Eugene Pincham: 'Giant' of Chicago Legal Community Dies

Chicago-area legal legend R. Eugene Pincham, who served as a state appellate judge but proved too confrontational for political office, died Thursday after a long illness. He was 82.

Chief Cook County Judge Timothy Evans confirmed the news for the Chicago Tribune, saying, “He was one of the best and brightest trial lawyers that I have ever known. He’s a remarkable member of the legal community, a giant, and he will be sorely missed.”

Evans reminisced that he would go to Chicago’s court building while he was in law school in the ’60s so he could watch Pincham try cases.

“He sought to make certain that the trier of fact, judge or jury, got a glimpse of the humanity of the person he was representing,” Evans is quoted saying. “They could envision exactly what was happening to another human being. He reminded people that the defendant was to be presumed innocent, and he was very successful with it.”

The Tribune notes that Pincham, during his career, was “a champion of black defendants fighting entrenched racism” in the police force and judicial system.

“His closing arguments would pack courtrooms with other lawyers eager to see him at work,” the paper reports. Pincham lost bids for president of the Cook County Board, county commissioner and mayor.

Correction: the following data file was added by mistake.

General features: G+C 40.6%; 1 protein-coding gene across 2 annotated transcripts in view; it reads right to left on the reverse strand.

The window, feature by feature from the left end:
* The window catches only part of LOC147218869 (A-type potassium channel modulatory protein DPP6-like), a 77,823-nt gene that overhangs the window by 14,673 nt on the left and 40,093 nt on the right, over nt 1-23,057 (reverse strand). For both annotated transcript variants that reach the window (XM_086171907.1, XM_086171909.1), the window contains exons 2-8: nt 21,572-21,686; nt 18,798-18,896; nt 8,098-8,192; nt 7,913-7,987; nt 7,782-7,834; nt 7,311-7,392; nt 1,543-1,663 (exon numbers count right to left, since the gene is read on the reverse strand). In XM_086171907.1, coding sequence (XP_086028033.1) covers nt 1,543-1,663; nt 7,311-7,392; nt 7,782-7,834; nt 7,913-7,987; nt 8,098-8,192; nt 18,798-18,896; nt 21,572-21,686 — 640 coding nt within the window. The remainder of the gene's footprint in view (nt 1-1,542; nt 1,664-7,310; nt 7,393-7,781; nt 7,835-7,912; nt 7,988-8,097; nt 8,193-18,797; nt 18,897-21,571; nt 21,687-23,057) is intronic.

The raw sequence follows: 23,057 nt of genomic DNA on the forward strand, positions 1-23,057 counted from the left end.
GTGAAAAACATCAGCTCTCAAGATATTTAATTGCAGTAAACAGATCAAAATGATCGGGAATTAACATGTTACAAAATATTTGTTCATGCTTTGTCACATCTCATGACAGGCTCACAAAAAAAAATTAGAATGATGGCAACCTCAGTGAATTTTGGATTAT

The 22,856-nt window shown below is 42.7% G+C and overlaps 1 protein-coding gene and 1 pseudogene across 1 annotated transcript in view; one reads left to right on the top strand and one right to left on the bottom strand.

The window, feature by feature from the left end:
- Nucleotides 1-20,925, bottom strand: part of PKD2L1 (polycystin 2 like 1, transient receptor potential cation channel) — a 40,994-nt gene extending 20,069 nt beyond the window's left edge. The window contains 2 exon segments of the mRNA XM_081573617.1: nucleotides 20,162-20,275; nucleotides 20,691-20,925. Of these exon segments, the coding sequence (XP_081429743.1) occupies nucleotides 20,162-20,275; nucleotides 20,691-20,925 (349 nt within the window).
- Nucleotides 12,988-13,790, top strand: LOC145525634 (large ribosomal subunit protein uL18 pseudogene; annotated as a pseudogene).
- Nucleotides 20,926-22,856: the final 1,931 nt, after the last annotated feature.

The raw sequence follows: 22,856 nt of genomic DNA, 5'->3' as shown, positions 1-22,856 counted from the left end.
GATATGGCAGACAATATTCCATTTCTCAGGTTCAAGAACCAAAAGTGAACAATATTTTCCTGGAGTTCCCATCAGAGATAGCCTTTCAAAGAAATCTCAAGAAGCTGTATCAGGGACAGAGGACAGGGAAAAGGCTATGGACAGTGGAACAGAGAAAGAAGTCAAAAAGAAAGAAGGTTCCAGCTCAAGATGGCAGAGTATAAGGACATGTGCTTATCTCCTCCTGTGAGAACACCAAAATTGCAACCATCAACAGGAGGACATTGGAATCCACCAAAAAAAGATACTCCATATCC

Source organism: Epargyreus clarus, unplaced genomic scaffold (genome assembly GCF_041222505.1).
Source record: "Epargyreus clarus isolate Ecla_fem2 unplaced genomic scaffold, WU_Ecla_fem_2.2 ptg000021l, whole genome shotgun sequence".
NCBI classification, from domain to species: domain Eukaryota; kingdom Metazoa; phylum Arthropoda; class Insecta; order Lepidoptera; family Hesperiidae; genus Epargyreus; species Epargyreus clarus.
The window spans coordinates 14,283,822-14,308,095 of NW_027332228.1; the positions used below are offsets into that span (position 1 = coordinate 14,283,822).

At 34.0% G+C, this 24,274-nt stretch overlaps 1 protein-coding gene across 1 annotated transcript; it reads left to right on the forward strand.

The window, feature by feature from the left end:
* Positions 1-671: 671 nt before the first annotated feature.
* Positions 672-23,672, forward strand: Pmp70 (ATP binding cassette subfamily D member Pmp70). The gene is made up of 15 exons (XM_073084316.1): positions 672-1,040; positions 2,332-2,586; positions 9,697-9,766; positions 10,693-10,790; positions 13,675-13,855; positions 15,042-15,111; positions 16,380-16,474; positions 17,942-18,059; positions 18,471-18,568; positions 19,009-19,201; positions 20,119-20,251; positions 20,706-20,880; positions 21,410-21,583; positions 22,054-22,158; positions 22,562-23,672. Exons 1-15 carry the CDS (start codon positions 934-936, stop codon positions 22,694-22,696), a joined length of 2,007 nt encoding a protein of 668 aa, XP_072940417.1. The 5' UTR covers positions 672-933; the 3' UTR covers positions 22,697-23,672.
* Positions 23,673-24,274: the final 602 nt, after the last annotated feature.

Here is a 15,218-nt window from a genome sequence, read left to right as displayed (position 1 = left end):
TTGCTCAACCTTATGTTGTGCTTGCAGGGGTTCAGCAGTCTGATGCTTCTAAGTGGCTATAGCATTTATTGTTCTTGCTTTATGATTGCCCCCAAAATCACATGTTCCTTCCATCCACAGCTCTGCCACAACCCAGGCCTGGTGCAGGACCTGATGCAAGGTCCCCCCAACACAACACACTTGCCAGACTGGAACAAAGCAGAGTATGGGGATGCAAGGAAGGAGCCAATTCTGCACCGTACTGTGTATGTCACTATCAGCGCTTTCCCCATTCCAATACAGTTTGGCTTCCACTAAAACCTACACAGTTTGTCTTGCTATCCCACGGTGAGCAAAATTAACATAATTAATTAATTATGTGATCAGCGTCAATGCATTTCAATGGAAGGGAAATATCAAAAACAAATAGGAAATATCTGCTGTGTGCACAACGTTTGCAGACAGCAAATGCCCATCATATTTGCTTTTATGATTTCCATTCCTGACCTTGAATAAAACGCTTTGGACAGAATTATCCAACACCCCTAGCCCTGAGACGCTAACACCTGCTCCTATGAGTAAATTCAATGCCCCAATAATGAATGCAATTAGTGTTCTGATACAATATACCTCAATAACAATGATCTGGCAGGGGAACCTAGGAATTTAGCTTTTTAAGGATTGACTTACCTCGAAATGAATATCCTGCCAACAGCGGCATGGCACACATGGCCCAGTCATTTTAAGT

In one of his more polarizing comments, the Tribune notes that then-Judge Pincham, in a speech supporting mayoral candidate Harold Washington, said, “Any man south of Madison Street who casts a vote in the Feb. 24 election who doesn’t cast a vote for Harold Washington ought to be hung.” He later reportedly said he meant that “every black Chicagoan ought to vote in the election. Anybody who doesn’t vote ought to be hung.”

The comment landed him in hot water with the state judicial commission in a drawn-out proceeding that was eventually dismissed.

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